Fergusson Island, Tuesday – Two days, two methods of suicide. Yesterday Orion made a valiant but unsuccessful attempt to anchor in narrow, reef fraught Tufi fjord. With a big swell running, the harbour bottom offering no purchase for a dragging pick and, at one point, our stern hovering just eight metres from the reef, Captain Peter Greenhow ultimately opted for prudence and anchored well offshore.

Tufi_jetty We surfed back into the fjord on a Zodiac and, after disembarking at Tufi jetty [left], began the uphill walk to Suicide Point, two kilometres away. The Tufi area is beset by drought and the coffee trees are dying but it wasn’t lack of rain that bothered William, our guide. He said he felt ashamed of the decrepit state of the buildings at the old Tufi government station. “There’s no money, no maintenance. Sometimes we wish the kiaps were back,” he said.

Tufi_fjord_from_dive_resort Suicide Point lies on a prominent bluff overlooking two fjords; perhaps 300 metres above sea level. Infamous as a place where spurned lovers swallow dive into oblivion, it offers a panoramic view stretching as far as the Owen Stanley Range, silhouetted like a cardboard cut-out against the bright morning sky. Far beneath us a clutch of outriggers lazily tracked a school of fish.

Overnight we made passage to Fergusson Island in the D’Entrecasteaux group where Maria (‘Sound of Music’) von Trapp was resident 50 years ago. Until arriving at this blissful spot, I had no idea that Fergusson is known for its geysers, hot springs, mud pools and insect-eating plants. The locals use Dei Dei’s sulphuric water boiling up from unknown depths for cooking, washing and as a source of salt.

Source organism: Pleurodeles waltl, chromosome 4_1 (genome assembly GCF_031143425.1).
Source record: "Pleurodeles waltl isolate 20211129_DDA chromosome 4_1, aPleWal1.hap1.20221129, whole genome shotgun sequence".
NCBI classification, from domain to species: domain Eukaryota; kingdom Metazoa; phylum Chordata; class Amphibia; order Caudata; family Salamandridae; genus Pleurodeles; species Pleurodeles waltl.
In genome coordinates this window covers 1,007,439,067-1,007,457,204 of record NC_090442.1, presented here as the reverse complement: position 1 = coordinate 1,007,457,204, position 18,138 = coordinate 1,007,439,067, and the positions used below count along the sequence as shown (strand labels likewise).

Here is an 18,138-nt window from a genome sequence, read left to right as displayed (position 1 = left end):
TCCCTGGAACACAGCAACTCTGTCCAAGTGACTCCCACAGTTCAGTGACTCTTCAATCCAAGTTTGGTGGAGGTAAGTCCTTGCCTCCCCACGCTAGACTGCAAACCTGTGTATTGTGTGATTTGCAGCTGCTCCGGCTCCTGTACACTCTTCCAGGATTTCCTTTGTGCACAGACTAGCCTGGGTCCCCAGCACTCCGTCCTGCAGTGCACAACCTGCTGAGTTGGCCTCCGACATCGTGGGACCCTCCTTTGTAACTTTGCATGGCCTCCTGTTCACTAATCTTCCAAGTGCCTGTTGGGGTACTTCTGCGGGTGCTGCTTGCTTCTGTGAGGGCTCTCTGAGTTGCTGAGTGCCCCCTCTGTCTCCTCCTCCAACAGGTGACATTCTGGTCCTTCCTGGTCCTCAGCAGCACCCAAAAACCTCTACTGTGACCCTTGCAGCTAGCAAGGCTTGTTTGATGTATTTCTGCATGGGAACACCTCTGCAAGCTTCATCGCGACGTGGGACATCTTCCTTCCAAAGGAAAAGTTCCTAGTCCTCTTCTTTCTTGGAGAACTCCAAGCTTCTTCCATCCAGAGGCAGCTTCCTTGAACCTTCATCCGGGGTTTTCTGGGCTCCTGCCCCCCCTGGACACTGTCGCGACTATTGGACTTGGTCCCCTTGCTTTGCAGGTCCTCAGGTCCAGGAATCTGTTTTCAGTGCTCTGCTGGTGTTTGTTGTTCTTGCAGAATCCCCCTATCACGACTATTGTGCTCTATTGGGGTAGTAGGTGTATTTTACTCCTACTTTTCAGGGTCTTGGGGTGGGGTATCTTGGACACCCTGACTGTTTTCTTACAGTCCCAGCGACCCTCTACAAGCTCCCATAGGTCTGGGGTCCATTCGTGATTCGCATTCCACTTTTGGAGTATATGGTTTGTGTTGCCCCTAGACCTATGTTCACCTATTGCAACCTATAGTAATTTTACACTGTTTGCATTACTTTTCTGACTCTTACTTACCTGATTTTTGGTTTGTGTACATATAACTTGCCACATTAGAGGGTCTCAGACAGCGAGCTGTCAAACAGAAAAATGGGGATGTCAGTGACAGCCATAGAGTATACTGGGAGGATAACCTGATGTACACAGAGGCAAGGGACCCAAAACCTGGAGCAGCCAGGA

Ingrid_at_geyser Here, in bygone years, the islanders would also boil captives alive before eating them on the spot, bones and offal tossed into another scalding pool nearby where they would be quickly reduced to consommé. There was an incident a couple of years back where a young village woman, upset after an argument, threw herself into the biggest geyser. Death by fjord; death by geyser. Add these to the list of bizarre ways of ending it all.

[Photo: Ingrid poses before one of the more diminutive Dei Dei geysers]


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Barry Paterson

What a beautiful photo! Many a carton of GB [Guinea Bitter] was sunk looking at that view of the fjord on a Saturday afternoon in 1964.

Gretta Carmody

It looks like a beautiful place. You would never know it had such a history.

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